Undercover Wildlife Operation Cracks Down On Poaching In North Carolina And Georgia

Wednesday, February 20, 2013

State and federal wildlife officials in North Carolina and Georgia announced an undercover operation Wednesday that involved about 80 wildlife violators and some 980 violations.

Primary violations documented by Operation Something Bruin stem from illegal bear hunting but include an array of state wildlife and game law charges. Some suspects could also face federal charges.

The four-year investigation, the largest of its kind in recent years, targeted poachers in North Carolina and Georgia, with work in some adjacent states. Included in Georgia are eight defendants facing a total of 136 state charges.

Dan Forster, director of the Georgia Department of Natural Resources’ Wildlife Resources Division, said Operation Something Bruin is a great example of a multi-agency effort with a unified goal: protecting a public trust resource that provides “tremendous natural, social and economic benefits to citizens.”

“It is incumbent upon us to ensure that we have sustainable natural resources for the public to enjoy for generations,” Mr. Forster said. “And particularly in these economic times, it’s critical for us to work across geopolitical boundaries with other agencies to provide the best possible protection for the resource.”

Officers with Georgia DNR and the North Carolina Wildlife Resources Commission infiltrated poaching circles to document violations including bear baiting; illegal take of bears, deer and other wildlife; illegal use of dogs; illegal operation of bear pens in North Carolina; and, guiding hunts on national forest lands without the required permits.

Operation Something Bruin partners also included the U.S. Forest Service, the U.S. Fish and Wildlife Service and the National Park Service.

Officers began making arrests on Tuesday. Totals given for violators and violations are approximate.

This investigation will help safeguard wildlife by making poachers pay now, and making would-be violators think twice before breaking laws that conserve natural resources.

For those who persist in wildlife theft, Something Bruin will help agencies better train officers to catch them - an effort strongly supported by hunters and anglers, our nation’s first conservationists.

Col. Eddie Henderson, chief of the Wildlife Resources Division’s Law Enforcement Section, emphasized that the effort also reinforces the public’s role in helping combat poaching and conserve wildlife.

“Conservation officers cannot be everywhere,” Mr. Henderson said. “The public can be a great asset by reporting poaching and suspicious activity through their state’s toll-free report-a-violation line. Wildlife belongs to everyone. Reporting poaching helps us protect something the public owns.”

Learn more at www.operationsomethingbruin.org or www.georgiawildlife.com/operationsomethingbruin.

"Tennessee Uncharted" Receives ACI Award As Nation's Top Outdoor Television Series

“Tennessee Uncharted” the Tennessee Wildlife Resources Agency’s television program, has been named as the best outdoors television series in the country by the Association for Conservation Information, Inc. (ACI). “Tennessee Uncharted” made its debut in October, 2014. TWRA partners with Knoxville-based Designsensory and production company PopFizz to bring the weekly program to ... (click for more)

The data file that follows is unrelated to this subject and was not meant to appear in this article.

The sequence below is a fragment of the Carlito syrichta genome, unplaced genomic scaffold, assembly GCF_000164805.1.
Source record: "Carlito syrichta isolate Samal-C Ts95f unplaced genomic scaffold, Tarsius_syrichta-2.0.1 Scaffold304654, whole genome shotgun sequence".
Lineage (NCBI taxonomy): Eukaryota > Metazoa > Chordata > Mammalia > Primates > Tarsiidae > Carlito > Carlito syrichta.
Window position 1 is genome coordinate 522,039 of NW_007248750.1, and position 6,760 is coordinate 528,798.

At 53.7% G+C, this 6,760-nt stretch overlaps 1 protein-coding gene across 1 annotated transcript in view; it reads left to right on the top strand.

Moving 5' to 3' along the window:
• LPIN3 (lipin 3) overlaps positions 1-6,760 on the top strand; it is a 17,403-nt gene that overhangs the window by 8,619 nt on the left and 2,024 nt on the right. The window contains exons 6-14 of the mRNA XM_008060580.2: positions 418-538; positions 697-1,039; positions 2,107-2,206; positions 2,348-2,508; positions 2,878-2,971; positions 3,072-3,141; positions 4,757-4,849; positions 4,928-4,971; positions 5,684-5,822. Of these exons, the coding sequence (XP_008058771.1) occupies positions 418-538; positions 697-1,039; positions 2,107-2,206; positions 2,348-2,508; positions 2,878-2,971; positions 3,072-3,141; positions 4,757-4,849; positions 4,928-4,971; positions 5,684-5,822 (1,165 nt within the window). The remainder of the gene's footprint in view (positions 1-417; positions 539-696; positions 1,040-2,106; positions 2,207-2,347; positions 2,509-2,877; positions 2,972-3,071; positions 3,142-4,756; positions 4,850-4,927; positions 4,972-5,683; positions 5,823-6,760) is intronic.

New TWRA Bird Conservation Coordinator To Present August Nature At Noontime Program

David Hanni, recently-appointed Bird Conservation coordinator for the Tennessee Wildlife Resources Agency, will present the August Nature at Noontime program. The program will be held on Thursday, Aug. 6, from noon-1 p.m. at the TWRA’s Region II Ray Bell Building located in the Ellington Agriculture Complex. Mr. Hanni joined the TWRA from Colorado where he had served as the ... (click for more)

$40 Million Traffic Improvement Set To Connect Hamilton Place More Directly With I-75 And Ease Congestion On Shallowford Road

The city, state and CBL & Associates are cooperating on a $40 million plan to make the Hamilton Place section more accessible to Interstate 75. The upcoming project will provide a direct connection for southbound I-75 traffic with Hamilton Place Boulevard. The project will also provide a new connection for those on Hamilton Place Boulevard to enter I-75 northbound. ... (click for more)

Owners Of Trucking Firm Involved In Tragic Wreck At Ooltewah Exit Ask That Cases Be Moved To Federal Court

The owners of a Kentucky trucking firm involved in a wreck in which six people were killed at the Ooltewah exit of I-75 on June 25 are asking that lawsuits in the matter be handled in Federal Court. Cool Runnings Express owners Billy and Cretty Sizemore are asking that the initial suit brought by Ryan Humphries of Cleveland, Tn., be moved from Hamilton County Circuit Court. ... (click for more)

How To Be #ChattanoogaStrong

Chattanooga is my home; I was born here 35 years ago. Without a doubt, this has been one of the most challenging times in our city's history. The #ChattanoogaStrong hashtag will remain for quite some time, but it means so much more than 18 characters on social media. It represents the sorrow and mourning, as well as the resilience and compassion, of our exceptional community.  ... (click for more)

Roy Exum: A Hero Is Coming Home

In late September, a very special funeral will be held in Bearden, Tenn., when 1 st Lt. Alexander “Sandy” Bonnyman Jr., will finally come home to lie in peace with his family. Sandy’s been dead for 72 years now, ever since he was killed in combat on the Tarawa Atoll in the Gilbert Islands on Nov. 22, 1943. He and a number of other Marine heroes were buried back then in a shallow ... (click for more)